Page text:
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Pentecostal forms of Christianity have now taken a dynamic role in contemporary Christianity, often at the vanguard of new movements and spiritual vitality among Christians in the late modern world. The many movements which constitute global Pentecostalism share in common an intense commitment to the Bible and life in the Spirit. Over the past several decades, Pentecostal biblical scholarship has played an important role in resourcing Pentecostal theologies. These elements come together in this volume in which leading Pentecostal biblical scholars from around the world account for the appearance of the divine Spirit, putting forth a defining work from a seminal generation of scholars. Contributors are: J. Ayodeji Adewuya, Kenneth J. Archer, Melissa Archer, Emma M. Austin, Holly Beers, Michael L. Brown, Blaine Charette, Jacob Cherian, Roger D. Cotton, Daniel K. Darko, Finny Philip, Roji Thomas George, Jacqueline Grey, Alicia R. Jackson, Wonsuk Ma, Lee Roy Martin, Robert P. Menzies, Brian Neil Peterson, Rebecca Skaggs, Joe Thomas, John Christopher Thomas, Robby Waddell, Rick Wadholm, Nimi Wariboko, Cynthia Long Westfall.
An important aspect of narrative motivation is emotional understanding. The sequence of events completes an emotional cadence in the audience, which makes narratives meaningful for them. In this regard, negative emotions have an outstanding role. Based on general emotion-theories, positive emotions support approaching action tendencies while negative emotions endorse distancing and avoiding. However, this notion is not valid for aesthetic reception, because as research shows, aesthetic objects eliciting negative emotions greatly attract recipients and increase the intensity of the aesthetic experience. In aesthetic experience, it seems, negative emotions interweave with pleasure; moreover, they can be a source of pleasure. The studies of this volume discuss the role of negative emotions in the reception of fictional narratives with special interest to fear and disgust.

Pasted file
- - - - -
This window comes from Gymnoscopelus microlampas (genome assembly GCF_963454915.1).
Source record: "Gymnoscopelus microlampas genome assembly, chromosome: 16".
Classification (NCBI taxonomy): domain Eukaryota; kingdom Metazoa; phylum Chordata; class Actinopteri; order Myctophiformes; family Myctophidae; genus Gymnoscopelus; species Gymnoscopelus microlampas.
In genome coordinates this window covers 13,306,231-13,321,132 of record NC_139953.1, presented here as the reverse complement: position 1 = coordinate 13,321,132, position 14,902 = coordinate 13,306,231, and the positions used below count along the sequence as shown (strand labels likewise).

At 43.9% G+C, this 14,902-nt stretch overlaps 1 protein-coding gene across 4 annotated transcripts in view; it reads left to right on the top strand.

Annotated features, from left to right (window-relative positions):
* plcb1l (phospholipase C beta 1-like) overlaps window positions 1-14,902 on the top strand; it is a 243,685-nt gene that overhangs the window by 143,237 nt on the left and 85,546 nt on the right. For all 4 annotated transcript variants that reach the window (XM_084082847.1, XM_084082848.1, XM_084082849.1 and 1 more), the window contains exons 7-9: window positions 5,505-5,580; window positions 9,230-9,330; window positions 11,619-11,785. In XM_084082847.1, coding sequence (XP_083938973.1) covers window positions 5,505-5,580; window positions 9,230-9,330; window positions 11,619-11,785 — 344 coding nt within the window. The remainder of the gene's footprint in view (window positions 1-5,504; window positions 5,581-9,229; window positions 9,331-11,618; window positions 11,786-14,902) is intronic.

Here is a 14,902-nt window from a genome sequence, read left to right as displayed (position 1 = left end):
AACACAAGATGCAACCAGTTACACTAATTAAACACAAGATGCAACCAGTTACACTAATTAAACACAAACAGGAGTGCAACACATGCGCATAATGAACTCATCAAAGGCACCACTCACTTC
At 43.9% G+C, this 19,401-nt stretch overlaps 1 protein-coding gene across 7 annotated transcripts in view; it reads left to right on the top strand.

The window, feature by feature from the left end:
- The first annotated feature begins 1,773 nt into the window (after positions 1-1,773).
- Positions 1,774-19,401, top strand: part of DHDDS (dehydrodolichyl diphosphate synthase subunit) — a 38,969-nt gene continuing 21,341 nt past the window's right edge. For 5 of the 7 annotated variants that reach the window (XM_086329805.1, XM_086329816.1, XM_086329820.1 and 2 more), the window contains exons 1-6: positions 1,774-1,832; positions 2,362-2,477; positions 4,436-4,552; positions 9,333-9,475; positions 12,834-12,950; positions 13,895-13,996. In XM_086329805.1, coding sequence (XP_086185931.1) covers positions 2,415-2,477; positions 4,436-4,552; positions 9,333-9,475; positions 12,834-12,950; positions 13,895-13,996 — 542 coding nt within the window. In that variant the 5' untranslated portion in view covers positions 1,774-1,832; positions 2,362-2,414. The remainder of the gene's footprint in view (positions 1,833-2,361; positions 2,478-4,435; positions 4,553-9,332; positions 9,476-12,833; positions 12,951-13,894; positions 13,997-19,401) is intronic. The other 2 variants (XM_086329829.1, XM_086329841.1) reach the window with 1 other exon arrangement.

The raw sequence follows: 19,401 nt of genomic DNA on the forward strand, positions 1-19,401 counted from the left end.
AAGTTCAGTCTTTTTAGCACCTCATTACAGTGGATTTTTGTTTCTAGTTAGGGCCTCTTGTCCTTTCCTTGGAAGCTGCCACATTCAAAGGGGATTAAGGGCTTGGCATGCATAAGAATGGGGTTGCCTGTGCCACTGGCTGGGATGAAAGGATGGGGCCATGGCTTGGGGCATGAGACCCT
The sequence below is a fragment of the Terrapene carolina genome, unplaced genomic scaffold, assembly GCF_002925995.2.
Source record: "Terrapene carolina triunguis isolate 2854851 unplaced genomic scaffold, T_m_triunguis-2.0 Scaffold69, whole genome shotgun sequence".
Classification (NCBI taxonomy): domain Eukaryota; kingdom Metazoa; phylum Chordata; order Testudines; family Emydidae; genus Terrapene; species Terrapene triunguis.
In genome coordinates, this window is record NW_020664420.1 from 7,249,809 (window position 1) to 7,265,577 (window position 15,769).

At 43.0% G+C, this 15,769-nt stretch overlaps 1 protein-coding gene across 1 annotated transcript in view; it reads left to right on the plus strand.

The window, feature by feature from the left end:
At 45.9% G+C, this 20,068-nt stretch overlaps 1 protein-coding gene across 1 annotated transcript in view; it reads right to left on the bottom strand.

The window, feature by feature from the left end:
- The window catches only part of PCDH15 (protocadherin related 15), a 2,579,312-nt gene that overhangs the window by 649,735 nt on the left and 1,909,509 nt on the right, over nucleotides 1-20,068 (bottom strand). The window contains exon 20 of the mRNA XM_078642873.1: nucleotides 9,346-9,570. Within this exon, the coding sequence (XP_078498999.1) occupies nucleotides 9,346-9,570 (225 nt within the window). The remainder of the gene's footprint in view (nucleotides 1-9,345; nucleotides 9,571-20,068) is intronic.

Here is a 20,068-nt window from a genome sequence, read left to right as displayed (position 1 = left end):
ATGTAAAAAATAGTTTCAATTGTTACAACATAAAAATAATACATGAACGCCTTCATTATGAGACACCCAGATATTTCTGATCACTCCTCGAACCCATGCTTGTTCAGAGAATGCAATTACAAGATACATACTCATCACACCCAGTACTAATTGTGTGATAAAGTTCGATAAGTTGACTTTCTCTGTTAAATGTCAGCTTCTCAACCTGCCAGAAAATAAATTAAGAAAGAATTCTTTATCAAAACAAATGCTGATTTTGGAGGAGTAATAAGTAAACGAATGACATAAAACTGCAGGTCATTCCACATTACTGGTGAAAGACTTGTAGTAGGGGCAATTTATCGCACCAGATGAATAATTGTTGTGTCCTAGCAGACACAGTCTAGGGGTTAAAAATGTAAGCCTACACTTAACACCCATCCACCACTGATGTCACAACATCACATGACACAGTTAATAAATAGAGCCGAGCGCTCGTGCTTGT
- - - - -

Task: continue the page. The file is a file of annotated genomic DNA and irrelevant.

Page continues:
Poetic Narratives for Racial Equity, Equality, Healing, and Freedom
What does it mean to be Black in America? In this book, Pierre W. Orelus uses his poetry to unpack this question, unmasking racism, sexism, and oppression in America. The 59 poems in this collection deal with a wide range of topics, from immigration to xenophobia, from Black pride to Black rage, from parenting to female empowerment.

Since the dawn of time, poetry and stories have been used to address social issues while inspiring at the same time deep, imaginary, and philosophical thoughts. This book combines poetry with short stories situated in very specific historical, racial, socio-economic, and cultural contexts to examine the existential experiences of Brown and Black people in the Americas, particularly in the United States of America, with systemic racism, voucher capitalism, xenophobia, and sexism, among other social wrongs.
Karl Rahner and the Contemporary Exploration for Meaning
In Theology, Empowerment, and Prison Ministry Meins G.S. Coetsier offers a new scholarly account of Karl Rahner’s theological anthropology and the prison pastorate with a contemporary expansion for meaning, seeking an antidote to the suffering and isolation of those incarcerated with a “theology of empowerment.” Drawing on prison ministry theorists and practitioners, and on the experiences of Viktor Frankl, Aleksandr Solzhenitsyn and Etty Hillesum, the book argues that Rahner’s views on prison ministry are significant and encouraging but limited regarding the needs and demands of 21st-century prison ministry. In a convincing, perceptive, and groundbreaking study, Coetsier goes beyond Rahner with ecumenical and interreligious perspectives, reminding us all of our human dignity, of meaning and transformation, of our liberation, creativity, hope and community.